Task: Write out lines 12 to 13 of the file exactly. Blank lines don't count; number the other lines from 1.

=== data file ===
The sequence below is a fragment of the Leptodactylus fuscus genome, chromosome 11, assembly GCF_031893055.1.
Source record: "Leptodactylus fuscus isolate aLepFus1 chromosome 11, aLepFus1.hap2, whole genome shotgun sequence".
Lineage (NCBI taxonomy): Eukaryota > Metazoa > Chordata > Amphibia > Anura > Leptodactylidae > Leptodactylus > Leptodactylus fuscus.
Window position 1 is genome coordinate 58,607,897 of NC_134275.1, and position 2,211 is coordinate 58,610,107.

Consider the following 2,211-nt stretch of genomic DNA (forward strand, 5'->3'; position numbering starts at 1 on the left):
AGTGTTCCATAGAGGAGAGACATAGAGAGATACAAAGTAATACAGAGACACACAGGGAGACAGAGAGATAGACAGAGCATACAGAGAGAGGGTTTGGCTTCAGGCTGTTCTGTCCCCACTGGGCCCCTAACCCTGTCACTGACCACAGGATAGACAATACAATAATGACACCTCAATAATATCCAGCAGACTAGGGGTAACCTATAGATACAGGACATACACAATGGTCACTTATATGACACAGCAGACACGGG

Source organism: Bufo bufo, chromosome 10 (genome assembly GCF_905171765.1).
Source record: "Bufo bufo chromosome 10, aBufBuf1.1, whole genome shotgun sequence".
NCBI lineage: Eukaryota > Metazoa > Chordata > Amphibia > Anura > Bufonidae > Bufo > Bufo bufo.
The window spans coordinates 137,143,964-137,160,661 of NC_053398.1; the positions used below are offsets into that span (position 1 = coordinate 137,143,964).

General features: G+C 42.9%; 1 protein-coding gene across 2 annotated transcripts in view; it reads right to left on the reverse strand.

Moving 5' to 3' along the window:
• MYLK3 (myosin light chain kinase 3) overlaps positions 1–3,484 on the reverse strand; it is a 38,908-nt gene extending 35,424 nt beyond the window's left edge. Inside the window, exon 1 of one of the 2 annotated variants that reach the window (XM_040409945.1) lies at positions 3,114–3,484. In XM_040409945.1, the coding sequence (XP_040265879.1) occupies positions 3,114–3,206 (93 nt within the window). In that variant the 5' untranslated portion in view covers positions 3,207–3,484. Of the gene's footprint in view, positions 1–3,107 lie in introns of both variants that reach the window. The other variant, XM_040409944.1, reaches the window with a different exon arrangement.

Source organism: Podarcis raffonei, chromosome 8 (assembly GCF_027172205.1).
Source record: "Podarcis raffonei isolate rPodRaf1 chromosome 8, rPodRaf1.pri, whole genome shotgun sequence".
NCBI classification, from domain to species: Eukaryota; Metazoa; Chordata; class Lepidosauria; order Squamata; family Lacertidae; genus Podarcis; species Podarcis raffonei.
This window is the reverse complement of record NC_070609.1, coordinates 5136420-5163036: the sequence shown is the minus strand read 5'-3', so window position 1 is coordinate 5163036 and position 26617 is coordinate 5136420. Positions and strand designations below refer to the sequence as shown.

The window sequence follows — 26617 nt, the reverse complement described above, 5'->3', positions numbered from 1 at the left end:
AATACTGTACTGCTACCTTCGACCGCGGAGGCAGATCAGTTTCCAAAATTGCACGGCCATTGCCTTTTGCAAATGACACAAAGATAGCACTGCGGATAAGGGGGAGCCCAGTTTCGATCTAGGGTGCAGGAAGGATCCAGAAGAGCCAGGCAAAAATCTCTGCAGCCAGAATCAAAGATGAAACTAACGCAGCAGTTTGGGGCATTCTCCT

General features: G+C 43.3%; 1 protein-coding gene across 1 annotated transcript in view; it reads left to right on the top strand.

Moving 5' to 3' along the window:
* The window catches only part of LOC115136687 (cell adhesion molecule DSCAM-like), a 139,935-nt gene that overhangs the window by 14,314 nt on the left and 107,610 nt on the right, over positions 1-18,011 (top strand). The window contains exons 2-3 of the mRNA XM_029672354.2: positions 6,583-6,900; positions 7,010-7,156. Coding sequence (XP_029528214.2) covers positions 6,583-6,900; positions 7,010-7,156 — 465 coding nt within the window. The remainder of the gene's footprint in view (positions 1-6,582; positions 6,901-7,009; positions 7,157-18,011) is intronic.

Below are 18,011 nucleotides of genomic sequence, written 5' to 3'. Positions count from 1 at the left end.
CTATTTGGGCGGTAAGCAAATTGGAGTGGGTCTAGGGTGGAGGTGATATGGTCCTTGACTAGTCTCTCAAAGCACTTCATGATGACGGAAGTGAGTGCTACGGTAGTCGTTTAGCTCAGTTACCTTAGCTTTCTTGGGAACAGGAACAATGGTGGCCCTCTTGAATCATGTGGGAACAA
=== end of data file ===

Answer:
Moving 5' to 3' along the window:
• MYLK3 (myosin light chain kinase 3) overlaps positions 1–3,484 on the reverse strand; it is a 38,908-nt gene extending 35,424 nt beyond the window's left edge. Inside the window, exon 1 of one of the 2 annotated variants that reach the window (XM_040409945.1) lies at positions 3,114–3,484. In XM_040409945.1, the coding sequence (XP_040265879.1) occupies positions 3,114–3,206 (93 nt within the window). In that variant the 5' untranslated portion in view covers positions 3,207–3,484. Of the gene's footprint in view, positions 1–3,107 lie in introns of both variants that reach the window. The other variant, XM_040409944.1, reaches the window with a different exon arrangement.